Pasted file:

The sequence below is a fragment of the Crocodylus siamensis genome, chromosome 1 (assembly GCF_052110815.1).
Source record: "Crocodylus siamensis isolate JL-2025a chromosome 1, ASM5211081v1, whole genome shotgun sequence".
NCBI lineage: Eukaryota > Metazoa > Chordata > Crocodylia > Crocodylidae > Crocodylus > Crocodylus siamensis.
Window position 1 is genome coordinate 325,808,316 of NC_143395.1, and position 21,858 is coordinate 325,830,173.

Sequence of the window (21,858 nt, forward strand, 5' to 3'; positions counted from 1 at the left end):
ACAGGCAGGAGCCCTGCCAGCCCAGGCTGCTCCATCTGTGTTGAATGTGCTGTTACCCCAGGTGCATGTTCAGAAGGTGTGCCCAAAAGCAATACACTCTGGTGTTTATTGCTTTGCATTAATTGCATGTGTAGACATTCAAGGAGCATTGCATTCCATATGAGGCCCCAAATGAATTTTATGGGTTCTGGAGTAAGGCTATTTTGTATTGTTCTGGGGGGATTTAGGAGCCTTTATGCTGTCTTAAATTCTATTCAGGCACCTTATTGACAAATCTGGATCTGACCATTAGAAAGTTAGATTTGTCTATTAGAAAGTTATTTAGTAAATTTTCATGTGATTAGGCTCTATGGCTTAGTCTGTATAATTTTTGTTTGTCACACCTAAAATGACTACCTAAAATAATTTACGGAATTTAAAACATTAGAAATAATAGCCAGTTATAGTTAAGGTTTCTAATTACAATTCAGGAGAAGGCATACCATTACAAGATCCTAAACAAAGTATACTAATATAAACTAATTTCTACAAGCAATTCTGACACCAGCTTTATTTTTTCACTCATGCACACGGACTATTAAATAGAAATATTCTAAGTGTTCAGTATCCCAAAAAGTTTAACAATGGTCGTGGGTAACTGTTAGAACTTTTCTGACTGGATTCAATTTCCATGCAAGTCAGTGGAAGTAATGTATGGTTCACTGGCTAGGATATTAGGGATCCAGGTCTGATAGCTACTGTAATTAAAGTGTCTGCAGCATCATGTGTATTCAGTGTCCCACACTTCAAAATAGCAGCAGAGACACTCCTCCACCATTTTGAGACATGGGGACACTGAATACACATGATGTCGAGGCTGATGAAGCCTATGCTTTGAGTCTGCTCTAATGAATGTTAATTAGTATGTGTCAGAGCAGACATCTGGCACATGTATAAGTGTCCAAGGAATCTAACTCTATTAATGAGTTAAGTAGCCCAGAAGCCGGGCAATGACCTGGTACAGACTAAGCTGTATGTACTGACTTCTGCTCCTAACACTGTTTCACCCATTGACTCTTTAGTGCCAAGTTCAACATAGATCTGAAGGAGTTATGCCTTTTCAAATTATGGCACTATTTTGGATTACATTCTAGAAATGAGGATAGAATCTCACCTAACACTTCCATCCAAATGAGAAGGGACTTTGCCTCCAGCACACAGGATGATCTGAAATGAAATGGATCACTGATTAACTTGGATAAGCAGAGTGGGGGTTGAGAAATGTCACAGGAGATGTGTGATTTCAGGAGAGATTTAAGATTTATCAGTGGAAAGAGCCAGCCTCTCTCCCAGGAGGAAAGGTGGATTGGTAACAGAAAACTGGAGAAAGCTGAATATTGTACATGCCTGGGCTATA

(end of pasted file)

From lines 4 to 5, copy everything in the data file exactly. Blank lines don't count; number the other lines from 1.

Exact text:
Window position 1 is genome coordinate 325,808,316 of NC_143395.1, and position 21,858 is coordinate 325,830,173.

Sequence of the window (21,858 nt, forward strand, 5' to 3'; positions counted from 1 at the left end):